TAX ASSISTANCE

After a tumultuous few months, it seems impossible that it’s already tax season. But, for households that brought in less than $54,000 last year, there is some extra help to make the filing process less of a headache. Through April 6, the Community Action Agency of Butte County (CAA) and Chico State have partnered to provide free tax-preparation services through an IRS-guided service, Volunteer Income Tax Assistance (VITA) program. Go to tinyurl.com/taxprep2019 or call the CAA at 712-2600, ext. 883, for more info.

PARKING PLAN ADVANCES

Seeking to add housing downtown, Chico’s Internal Affairs Committee recommended Monday (Feb. 4) that the full City Council reduce in-lieu parking fees—money collected in place of creating new spaces—and allow developers to spread the cost over 10 years. The IAC—Vice Mayor Alex Brown (pictured) and Councilmen Karl Ory and Scott Huber— voted unanimously to set the fee at $4,000 per space for residential units. That’s down from the $18,148 on the books and the $8,000 to $10,000 proposed at the previous meeting, when the committee told staff to return with other options, to foster development (see “New spaces, more places?” Newslines, Jan. 10). The alternatives brought forward this time by staff were $8,000 per space with 15-year amortization and $7,000 per space with 10-year amortization. During the City Council’s regular meeting the next day (Feb. 6), the panel, with Councilwoman Ann Schwab recused, came to a stalemate on an appeal filed by the developers of a downtown residential project who sought to reject the fees entirely. The deadlock effectively rejected the appeal. The council will take up the IAC’s recommendation at a future meeting. 8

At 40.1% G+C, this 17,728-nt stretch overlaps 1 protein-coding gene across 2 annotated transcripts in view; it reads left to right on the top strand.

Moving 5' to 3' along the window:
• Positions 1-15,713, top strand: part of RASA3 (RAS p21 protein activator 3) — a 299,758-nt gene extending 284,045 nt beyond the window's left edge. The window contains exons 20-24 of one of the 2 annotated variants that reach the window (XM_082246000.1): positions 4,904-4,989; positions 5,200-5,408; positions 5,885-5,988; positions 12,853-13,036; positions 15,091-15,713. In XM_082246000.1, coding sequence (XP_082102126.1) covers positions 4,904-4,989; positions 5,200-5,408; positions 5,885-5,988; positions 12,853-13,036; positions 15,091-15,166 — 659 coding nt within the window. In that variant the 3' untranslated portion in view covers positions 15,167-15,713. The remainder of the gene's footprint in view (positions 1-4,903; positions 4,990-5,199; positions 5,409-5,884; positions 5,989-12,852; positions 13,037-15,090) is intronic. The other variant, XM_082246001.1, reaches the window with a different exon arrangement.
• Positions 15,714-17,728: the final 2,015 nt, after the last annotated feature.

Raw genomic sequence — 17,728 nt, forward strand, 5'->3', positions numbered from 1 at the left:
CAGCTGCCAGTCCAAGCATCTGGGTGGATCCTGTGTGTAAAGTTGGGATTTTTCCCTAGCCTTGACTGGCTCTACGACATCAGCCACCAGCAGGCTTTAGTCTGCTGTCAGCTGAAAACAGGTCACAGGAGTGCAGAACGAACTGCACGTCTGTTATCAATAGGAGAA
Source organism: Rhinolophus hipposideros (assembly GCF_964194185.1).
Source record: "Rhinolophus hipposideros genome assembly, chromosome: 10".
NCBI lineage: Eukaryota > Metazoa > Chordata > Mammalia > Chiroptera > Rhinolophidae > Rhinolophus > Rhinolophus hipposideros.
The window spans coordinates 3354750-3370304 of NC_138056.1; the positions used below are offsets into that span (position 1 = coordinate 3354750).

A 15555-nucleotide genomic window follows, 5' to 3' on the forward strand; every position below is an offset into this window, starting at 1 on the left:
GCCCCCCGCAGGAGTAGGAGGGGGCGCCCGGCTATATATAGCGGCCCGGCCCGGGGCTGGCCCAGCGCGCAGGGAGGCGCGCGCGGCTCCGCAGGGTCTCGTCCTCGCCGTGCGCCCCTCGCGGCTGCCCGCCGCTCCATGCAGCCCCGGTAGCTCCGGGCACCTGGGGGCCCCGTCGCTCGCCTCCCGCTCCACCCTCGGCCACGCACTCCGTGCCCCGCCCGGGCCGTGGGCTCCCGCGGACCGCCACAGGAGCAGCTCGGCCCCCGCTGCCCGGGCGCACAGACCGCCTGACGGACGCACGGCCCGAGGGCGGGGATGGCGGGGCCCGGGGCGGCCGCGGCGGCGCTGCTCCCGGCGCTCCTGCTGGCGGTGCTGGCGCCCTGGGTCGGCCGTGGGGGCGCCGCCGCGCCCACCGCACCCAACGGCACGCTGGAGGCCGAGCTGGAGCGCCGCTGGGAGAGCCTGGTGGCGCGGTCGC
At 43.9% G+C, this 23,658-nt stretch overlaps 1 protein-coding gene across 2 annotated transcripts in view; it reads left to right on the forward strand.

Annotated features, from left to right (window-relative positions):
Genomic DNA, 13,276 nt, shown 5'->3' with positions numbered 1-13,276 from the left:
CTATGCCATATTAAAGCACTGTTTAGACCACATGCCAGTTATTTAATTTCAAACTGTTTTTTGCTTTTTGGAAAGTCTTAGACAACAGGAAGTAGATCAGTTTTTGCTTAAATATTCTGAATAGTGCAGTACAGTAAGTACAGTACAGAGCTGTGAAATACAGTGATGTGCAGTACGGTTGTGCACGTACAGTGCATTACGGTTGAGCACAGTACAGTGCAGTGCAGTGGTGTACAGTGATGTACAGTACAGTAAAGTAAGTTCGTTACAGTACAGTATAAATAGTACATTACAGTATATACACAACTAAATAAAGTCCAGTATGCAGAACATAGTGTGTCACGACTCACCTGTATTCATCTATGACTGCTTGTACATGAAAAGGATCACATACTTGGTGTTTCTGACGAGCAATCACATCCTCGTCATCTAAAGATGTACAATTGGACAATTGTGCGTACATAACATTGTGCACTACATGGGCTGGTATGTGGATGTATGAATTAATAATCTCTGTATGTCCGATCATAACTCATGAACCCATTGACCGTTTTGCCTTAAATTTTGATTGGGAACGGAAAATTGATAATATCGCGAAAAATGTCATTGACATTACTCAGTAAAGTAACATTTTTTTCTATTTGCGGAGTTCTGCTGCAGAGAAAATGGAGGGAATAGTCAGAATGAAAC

CN&R

F E B R U A R Y 7, 2 0 1 9

What now? People must move off burned lots, but many questions loom

W Tuesday’s Board of Supervisors meeting (Jan. 29), he did so with the intent of hen Jim Carrell showed up for last

ensuring the promises made that he could place a mobile home on his property in Concow were realized. The panel was supposed by Meredith J. to vote to loosen rules Cooper regarding temporary housing within the Camp m ere d i t h c @ n ew srev i ew. c o m Fire burn zone. That didn’t happen. And now Carrell—and many others like him— More info: are in limbo. Anyone with questions “I now have a trailer about moving off their I don’t know what to do properties can call with. It’s sitting out in 552-3701 if they’re in the county or 872-6291 Reno,” Carrell told the x101 in the town of CN&R. Paradise. On Monday (Feb. 4), the board and the Paradise Town Council held separate emergency meetings to discuss what did happen and what they agreed they had no choice over: FEMA’s announcement that if they want any of its money for debris cleanup, people can’t stay on their burned-out property, even